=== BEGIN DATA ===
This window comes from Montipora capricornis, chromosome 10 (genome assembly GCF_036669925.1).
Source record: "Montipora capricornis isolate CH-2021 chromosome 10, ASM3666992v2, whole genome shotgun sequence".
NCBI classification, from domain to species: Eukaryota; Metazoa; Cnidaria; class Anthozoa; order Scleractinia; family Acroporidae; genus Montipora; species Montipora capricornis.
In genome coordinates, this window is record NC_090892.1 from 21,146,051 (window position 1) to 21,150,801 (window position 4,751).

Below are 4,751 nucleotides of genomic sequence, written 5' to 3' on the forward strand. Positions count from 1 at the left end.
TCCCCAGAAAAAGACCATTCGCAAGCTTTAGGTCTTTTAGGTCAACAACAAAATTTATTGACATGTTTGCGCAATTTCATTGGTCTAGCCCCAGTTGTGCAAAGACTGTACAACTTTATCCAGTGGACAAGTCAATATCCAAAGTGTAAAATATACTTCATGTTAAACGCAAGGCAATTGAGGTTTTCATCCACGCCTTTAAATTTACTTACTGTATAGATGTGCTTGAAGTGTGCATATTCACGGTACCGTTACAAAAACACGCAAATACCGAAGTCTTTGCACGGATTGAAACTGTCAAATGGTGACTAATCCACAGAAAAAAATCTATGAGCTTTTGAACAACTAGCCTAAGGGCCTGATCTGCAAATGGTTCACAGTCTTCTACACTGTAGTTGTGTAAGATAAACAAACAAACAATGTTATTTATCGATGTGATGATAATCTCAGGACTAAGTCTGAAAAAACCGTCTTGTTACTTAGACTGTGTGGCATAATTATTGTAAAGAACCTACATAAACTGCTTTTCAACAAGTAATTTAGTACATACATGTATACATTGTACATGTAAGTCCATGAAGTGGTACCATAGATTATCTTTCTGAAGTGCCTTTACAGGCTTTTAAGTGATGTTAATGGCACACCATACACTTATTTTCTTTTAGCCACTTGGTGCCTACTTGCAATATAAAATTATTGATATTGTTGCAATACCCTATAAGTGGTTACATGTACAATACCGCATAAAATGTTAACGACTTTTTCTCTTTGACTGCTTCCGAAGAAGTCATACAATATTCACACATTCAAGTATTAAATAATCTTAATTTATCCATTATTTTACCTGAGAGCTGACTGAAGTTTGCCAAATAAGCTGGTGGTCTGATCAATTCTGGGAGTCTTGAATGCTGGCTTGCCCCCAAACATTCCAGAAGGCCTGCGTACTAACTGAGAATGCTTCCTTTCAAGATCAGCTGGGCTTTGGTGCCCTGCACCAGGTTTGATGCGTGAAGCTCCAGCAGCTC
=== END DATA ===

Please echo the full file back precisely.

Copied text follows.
This window comes from Montipora capricornis, chromosome 10 (genome assembly GCF_036669925.1).
Source record: "Montipora capricornis isolate CH-2021 chromosome 10, ASM3666992v2, whole genome shotgun sequence".
NCBI classification, from domain to species: Eukaryota; Metazoa; Cnidaria; class Anthozoa; order Scleractinia; family Acroporidae; genus Montipora; species Montipora capricornis.
In genome coordinates, this window is record NC_090892.1 from 21,146,051 (window position 1) to 21,150,801 (window position 4,751).

Below are 4,751 nucleotides of genomic sequence, written 5' to 3' on the forward strand. Positions count from 1 at the left end.
TCCCCAGAAAAAGACCATTCGCAAGCTTTAGGTCTTTTAGGTCAACAACAAAATTTATTGACATGTTTGCGCAATTTCATTGGTCTAGCCCCAGTTGTGCAAAGACTGTACAACTTTATCCAGTGGACAAGTCAATATCCAAAGTGTAAAATATACTTCATGTTAAACGCAAGGCAATTGAGGTTTTCATCCACGCCTTTAAATTTACTTACTGTATAGATGTGCTTGAAGTGTGCATATTCACGGTACCGTTACAAAAACACGCAAATACCGAAGTCTTTGCACGGATTGAAACTGTCAAATGGTGACTAATCCACAGAAAAAAATCTATGAGCTTTTGAACAACTAGCCTAAGGGCCTGATCTGCAAATGGTTCACAGTCTTCTACACTGTAGTTGTGTAAGATAAACAAACAAACAATGTTATTTATCGATGTGATGATAATCTCAGGACTAAGTCTGAAAAAACCGTCTTGTTACTTAGACTGTGTGGCATAATTATTGTAAAGAACCTACATAAACTGCTTTTCAACAAGTAATTTAGTACATACATGTATACATTGTACATGTAAGTCCATGAAGTGGTACCATAGATTATCTTTCTGAAGTGCCTTTACAGGCTTTTAAGTGATGTTAATGGCACACCATACACTTATTTTCTTTTAGCCACTTGGTGCCTACTTGCAATATAAAATTATTGATATTGTTGCAATACCCTATAAGTGGTTACATGTACAATACCGCATAAAATGTTAACGACTTTTTCTCTTTGACTGCTTCCGAAGAAGTCATACAATATTCACACATTCAAGTATTAAATAATCTTAATTTATCCATTATTTTACCTGAGAGCTGACTGAAGTTTGCCAAATAAGCTGGTGGTCTGATCAATTCTGGGAGTCTTGAATGCTGGCTTGCCCCCAAACATTCCAGAAGGCCTGCGTACTAACTGAGAATGCTTCCTTTCAAGATCAGCTGGGCTTTGGTGCCCTGCACCAGGTTTGATGCGTGAAGCTCCAGCAGCTC